Motifs and Transformations

Written by on April 19, 2016 in LISP, Music, Programming with 0 Comments

One of the creative approaches to synthesizing music is to start with a short melodic motif and then apply various transformations on it. The motif is usually (but not necessarily) of 1 bar duration.

What are some possible transformations? This depends on one’s creativity, but here is a simple list:

1) Identity transformation:

Do nothing on the input, just return it as it is.

2) Augmentation:

Increase the duration of each note by a factor two (or four, etc.), so it plays slower. The pitches are not disturbed.

3) Diminution:

Reduce the duration of each note by a factor two (or four, etc.), so it plays faster. The pitches are not disturbed.

4) Replace a pitch with another:

Replace one of the pitches with another pitch, randomly.

5) Swap two pitches:

Swap randomly chosen two pitches.

5) Replace a pitch with rest:

Silence a pitch, chosen at random. The total duration is not altered.

6) Sort the pitches in ascending order:

Reorder the pitches in the motif so that they are in ascending order of pitch values.

7) Sort the pitches in descending order:

Reorder the pitches in the motif so that they are in descending order of pitch values.

8) Reverse the pitches:

Reverse the order of pitches in the motif.

9) Shuffle the pitches:

Shuffle the pitches randomly.

10) Shuffle the durations:

Keeping the order of pitches the same, randomly shuffle the lengths.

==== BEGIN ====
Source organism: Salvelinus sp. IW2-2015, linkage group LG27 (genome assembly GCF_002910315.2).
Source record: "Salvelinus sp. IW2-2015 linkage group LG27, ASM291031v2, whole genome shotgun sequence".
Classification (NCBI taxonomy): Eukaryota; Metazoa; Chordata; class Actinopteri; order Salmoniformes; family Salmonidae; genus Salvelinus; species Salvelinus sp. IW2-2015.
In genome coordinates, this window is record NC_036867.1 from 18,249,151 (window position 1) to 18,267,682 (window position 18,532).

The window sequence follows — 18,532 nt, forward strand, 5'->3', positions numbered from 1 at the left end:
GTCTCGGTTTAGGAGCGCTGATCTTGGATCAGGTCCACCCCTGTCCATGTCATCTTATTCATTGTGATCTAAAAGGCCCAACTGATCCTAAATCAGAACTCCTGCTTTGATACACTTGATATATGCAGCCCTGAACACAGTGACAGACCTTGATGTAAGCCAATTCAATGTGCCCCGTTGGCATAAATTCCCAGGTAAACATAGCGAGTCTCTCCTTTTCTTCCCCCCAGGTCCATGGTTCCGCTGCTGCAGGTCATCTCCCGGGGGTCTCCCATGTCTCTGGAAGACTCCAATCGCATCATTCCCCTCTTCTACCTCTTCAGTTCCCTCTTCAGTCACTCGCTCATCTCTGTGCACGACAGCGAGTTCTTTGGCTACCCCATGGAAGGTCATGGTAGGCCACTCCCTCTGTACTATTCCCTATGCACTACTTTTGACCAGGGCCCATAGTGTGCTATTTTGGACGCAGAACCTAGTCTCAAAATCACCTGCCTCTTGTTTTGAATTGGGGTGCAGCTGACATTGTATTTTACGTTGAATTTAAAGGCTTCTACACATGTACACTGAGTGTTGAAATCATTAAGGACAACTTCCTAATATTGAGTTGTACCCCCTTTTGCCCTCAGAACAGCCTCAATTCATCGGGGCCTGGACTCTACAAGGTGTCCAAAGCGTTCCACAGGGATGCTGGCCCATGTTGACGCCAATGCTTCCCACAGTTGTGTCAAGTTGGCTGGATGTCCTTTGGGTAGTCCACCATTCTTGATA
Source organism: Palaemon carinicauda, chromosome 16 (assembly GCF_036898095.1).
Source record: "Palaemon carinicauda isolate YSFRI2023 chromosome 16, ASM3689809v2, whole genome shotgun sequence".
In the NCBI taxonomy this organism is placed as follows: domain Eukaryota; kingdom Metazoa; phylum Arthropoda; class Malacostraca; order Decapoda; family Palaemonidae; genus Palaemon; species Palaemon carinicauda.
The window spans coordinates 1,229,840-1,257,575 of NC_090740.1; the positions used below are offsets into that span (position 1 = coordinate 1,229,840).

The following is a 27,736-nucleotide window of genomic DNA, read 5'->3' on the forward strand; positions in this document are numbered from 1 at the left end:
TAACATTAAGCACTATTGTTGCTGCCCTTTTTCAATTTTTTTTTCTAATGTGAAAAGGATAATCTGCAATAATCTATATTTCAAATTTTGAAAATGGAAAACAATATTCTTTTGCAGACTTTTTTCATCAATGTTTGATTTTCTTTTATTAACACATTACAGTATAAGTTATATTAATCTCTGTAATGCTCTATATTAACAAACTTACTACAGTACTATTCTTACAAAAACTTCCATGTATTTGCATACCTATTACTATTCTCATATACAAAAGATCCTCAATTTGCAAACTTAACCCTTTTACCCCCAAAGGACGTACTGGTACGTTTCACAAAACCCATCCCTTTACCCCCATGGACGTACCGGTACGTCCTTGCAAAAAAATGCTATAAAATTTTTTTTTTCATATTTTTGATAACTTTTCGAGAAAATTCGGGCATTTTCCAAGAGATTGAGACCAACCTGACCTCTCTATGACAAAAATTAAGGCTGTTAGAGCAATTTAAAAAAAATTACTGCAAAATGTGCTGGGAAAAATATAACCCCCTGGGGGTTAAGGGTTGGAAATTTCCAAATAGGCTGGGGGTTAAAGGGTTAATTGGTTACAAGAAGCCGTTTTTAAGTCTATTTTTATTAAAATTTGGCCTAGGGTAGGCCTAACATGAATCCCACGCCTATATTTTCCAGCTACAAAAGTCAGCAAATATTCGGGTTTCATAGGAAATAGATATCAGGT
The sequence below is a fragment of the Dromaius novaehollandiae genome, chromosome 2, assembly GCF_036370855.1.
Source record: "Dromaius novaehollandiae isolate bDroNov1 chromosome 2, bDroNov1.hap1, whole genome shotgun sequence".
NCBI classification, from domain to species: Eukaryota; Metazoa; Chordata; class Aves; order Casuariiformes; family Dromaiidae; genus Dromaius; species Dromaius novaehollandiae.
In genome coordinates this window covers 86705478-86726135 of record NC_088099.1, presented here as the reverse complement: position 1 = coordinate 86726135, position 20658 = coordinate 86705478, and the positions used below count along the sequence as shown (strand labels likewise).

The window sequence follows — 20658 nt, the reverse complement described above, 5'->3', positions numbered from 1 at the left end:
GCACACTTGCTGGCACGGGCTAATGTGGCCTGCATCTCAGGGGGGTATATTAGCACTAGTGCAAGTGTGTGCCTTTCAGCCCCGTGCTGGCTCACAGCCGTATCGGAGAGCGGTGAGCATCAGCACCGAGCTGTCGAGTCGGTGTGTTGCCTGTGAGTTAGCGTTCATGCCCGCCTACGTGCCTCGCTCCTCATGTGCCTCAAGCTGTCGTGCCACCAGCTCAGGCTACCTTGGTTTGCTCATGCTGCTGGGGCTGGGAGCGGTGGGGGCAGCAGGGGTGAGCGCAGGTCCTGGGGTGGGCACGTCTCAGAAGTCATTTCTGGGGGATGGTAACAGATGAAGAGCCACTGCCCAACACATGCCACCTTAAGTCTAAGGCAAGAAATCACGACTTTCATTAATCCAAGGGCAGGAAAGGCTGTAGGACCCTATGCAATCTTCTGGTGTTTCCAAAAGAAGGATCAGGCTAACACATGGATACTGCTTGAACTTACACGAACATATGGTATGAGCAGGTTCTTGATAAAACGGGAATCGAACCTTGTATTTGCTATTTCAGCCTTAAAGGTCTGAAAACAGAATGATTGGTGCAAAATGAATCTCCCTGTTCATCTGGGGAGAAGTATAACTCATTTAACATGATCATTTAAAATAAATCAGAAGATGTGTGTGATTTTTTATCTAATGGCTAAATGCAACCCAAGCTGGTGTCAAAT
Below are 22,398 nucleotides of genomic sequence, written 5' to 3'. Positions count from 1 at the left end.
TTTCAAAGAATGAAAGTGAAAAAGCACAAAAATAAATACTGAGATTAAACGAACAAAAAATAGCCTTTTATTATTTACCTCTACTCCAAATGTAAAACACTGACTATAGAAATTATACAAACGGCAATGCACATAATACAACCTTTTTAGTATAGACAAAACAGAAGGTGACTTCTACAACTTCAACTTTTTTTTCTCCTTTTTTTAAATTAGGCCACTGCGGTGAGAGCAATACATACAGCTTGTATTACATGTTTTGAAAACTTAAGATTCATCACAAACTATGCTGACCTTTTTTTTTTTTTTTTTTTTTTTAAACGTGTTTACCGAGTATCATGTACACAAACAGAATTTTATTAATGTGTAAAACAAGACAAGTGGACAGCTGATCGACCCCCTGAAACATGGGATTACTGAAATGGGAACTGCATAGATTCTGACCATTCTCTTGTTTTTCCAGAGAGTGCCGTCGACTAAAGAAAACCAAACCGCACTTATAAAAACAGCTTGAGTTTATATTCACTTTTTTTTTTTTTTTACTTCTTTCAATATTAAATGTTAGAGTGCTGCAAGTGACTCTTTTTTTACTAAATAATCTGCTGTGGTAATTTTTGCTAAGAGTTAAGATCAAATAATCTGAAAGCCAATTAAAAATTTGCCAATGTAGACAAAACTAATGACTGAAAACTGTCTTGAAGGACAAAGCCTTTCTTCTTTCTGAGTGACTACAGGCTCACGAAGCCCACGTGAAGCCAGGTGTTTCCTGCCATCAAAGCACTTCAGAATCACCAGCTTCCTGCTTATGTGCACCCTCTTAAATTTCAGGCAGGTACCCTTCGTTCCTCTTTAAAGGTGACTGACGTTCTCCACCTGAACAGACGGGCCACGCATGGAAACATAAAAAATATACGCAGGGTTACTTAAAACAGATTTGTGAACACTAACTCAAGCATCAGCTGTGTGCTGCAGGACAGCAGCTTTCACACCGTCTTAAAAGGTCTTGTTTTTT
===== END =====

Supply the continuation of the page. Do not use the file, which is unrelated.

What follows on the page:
The above are just a few possibilities. I am sure you can think of a few more.

How to apply the transformations?

When we apply a sequence of transformations starting from the given motif, there are at least two ways to go about it. One is to apply the transformations sequentially on the same input that we started with. The other is to apply the first transformation on the given input, and then onwards, apply each transformation on the result of the previous transformation. Some transformations can yield interesting results when we use the second approach; for example, consider transformation (5). This will result in increasing number of rests as the transformations progress, because in each transformation we replace one pitch by rest. In general, we can choose the strategy that suits us best in a given context.

For today’s post, I have implemented the different transformations as well as the two transformation strategies explained above. I have also defined a sample score using these ideas in Opusmodus.

Motifs and transformations

Motifs and transformations

You can download the full source here.

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